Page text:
12. What causes the fight between Krystal and Patty? What mistakes did each girl make? What strategies helped them resolve their disagreement?
13. In chapter 5, Patty, Lu, and Ghost laugh and tease one another after Coach makes them ballroom dance on the track. Why do the three friends accept this kind of behavior from one another? What might the reaction have been if Patty had said the same thing to kids who were not her close friends? Can you think of other instances in your life when you’ve said something to a friend that could have been interpreted differently if you’d said it to someone else? Why do you think friends are able to tease each other in a way that’s funny, rather than hurtful?
14. Why do you think it is hard for Patty to tell people about her mom’s illness and her father’s death? What happens when she does talk about it? Have you ever held your feelings in? What happened?
15. What does Patty learn about Momly’s childhood? How does this knowledge change her perception of Momly? How does it change her perception of her school?
16. Why is Patty surprised when she visits Becca’s house? Why do you think Becca hides her love of space from her classmates at school? Do you think she’s pretending to be someone she isn’t when she is at school?
17. Sometimes we don’t really appreciate things until they are gone. What event helps Patty appreciate Momly? How does she show her appreciation?
18. Compare the race at the end of the novel to the race at the beginning. How has Patty grown and changed?
19. Jason Reynolds chooses to end the novel without letting the reader know the results of the race. Why do you think he ends his novel this way?
20. So far, each of the novels in this series has focused on a different member of the Defenders: Ghost and Patina. Who would you like to see featured in the next novel? What do you want to know about them?
1. Patina’s mother lives with diabetes. Do you know anyone with diabetes? Visit the American Diabetes Association website (http://www.diabetes.org/) to learn more about this disease. Consider joining Team Diabetes and plan or participate in a community athletic event to raise awareness and/or funds to help find a cure for diabetes.
2. Patty and her classmates choose to research the Mexican artist Frida Kahlo for their school project. Research the life and art of Frida Kahlo and use what you have learned to create your own project. If you enjoy art, you may want to include a self-portrait in the style of the artist.
3. Coach has the girls on the relay team practice waltzing to learn to work together. Research teambuilding activities online and vote on one to play as a class or group. Do you feel differently after working together on the activity?
4. Read the poem “The Charge of the Light Brigade” by Tennyson (the poem can be found online at www.poetryfoundation.org) and research the battle that inspired the poem. Why do you think Patty ends up connecting to this poem? We usually think of poems as being personal and expressing emotions, but lyric poetry is only one form of poetry. Using Tennyson’s poem as a model, try writing your own narrative or dramatic poem about a real-life event.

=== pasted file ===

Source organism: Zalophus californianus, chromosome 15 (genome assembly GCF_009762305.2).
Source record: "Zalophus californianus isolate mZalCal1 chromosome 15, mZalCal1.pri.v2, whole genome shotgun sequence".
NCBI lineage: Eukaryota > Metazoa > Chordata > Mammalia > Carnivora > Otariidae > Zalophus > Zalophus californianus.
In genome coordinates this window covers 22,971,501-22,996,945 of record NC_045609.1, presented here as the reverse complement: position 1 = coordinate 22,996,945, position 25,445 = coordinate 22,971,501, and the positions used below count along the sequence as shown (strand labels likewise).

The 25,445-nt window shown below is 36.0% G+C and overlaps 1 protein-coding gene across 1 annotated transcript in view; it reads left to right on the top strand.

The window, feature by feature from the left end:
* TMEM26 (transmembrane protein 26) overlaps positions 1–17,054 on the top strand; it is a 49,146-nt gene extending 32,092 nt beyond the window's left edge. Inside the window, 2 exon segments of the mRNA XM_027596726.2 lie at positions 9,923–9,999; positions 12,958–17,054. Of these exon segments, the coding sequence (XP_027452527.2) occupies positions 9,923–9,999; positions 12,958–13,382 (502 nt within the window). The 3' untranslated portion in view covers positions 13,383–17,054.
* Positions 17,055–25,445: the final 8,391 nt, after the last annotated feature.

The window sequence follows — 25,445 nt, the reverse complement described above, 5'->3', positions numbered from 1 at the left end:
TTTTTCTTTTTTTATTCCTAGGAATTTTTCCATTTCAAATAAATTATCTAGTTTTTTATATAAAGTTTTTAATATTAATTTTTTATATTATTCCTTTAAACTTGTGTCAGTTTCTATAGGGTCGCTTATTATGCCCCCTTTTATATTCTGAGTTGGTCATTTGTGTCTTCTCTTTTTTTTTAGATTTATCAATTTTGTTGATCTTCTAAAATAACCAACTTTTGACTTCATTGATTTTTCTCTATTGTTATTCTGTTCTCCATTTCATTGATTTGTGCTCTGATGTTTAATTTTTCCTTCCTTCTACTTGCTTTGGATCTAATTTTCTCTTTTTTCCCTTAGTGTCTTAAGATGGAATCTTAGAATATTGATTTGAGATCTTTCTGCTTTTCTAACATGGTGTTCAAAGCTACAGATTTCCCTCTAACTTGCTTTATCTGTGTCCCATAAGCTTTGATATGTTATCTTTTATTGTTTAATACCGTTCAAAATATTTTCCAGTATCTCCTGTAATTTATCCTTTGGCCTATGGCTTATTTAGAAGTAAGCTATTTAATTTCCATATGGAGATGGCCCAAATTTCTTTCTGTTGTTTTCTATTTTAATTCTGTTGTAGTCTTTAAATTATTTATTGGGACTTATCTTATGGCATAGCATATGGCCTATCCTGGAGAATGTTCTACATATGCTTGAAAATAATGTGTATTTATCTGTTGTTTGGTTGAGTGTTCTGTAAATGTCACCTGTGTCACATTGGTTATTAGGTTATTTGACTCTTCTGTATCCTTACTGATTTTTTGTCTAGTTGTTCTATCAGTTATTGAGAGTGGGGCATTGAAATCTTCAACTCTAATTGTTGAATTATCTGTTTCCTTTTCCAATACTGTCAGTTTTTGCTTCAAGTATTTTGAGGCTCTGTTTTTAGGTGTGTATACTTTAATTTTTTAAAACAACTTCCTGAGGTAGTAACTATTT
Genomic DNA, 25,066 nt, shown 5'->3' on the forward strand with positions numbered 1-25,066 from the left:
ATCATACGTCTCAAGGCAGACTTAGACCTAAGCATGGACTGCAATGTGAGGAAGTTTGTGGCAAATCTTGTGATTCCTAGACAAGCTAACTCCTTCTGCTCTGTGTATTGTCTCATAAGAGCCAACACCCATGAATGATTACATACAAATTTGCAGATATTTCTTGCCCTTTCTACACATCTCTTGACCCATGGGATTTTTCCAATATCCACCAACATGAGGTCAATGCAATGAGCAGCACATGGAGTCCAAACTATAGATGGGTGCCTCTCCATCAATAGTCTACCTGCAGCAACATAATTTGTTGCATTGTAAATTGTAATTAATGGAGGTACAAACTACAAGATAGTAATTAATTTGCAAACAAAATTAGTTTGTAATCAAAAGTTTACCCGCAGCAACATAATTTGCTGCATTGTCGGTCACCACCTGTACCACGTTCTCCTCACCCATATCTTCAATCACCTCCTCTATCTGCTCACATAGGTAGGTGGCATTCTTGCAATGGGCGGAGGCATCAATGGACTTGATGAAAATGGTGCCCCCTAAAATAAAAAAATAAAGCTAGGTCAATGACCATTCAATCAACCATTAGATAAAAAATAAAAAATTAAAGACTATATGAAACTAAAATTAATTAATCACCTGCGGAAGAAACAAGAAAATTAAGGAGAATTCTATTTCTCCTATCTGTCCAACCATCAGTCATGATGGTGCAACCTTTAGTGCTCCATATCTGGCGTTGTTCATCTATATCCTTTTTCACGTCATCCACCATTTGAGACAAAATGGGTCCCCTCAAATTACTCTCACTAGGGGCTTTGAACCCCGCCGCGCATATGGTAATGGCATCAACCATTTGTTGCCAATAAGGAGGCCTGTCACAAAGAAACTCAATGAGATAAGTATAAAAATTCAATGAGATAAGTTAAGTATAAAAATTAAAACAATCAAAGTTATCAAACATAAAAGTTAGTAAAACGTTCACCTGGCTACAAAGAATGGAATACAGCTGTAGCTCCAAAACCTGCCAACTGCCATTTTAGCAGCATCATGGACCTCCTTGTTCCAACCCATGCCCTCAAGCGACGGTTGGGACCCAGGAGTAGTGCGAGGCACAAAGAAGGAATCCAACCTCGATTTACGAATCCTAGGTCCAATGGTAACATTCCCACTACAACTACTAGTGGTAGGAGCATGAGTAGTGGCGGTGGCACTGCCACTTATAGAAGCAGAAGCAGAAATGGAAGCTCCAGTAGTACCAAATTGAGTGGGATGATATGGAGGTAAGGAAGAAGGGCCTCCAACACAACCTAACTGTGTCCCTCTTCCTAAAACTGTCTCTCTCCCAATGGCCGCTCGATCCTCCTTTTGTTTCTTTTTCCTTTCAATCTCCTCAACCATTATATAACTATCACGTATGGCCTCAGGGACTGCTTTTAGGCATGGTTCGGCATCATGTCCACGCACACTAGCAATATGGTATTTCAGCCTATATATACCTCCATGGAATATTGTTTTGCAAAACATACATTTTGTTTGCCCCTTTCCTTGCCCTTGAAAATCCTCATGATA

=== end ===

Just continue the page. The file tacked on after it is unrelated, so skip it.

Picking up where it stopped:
5. Patina is written using first person narration, which means that the story is told from Patty’s point of view. To write this way, Jason Reynolds had to develop a unique voice for Patty. Compare Patty’s voice in this novel to other first person narrators (in particular, the narrator of Ghost, the first book in this series). Try writing in the style of one of your favorite first person narrators.
6. One of Patty’s heroes is Florence Griffith Joyner (Flo Jo). Research her life and accomplishments. Why do you think Patina admires her?
Guide prepared by Amy Jurskis, English Department Chair at Oxbridge Academy in Florida.
This guide has been provided by Simon & Schuster for classroom, library, and reading group use. It may be reproduced in its entirety or excerpted for these purposes.
Jason Reynolds is a New York Times bestselling author, a Newbery Award Honoree, a Printz Award Honoree, National Book Award Honoree, a Kirkus Award winner, a two-time Walter Dean Myers Award winner, an NAACP Image Award Winner, and the recipient of multiple Coretta Scott King honors. The American Booksellers Association’s 2017 and 2018 spokesperson for Indies First, his many books include When I Was the Greatest, Boy in the Black Suit, All American Boys (cowritten with Brendan Kiely), As Brave as You, For Every One, the Track series (Ghost, Patina, Sunny, and Lu), and Long Way Down, which received both a Newbery Honor and a Printz Honor. He lives in Washington, DC. You can find his ramblings at JasonWritesBooks.com.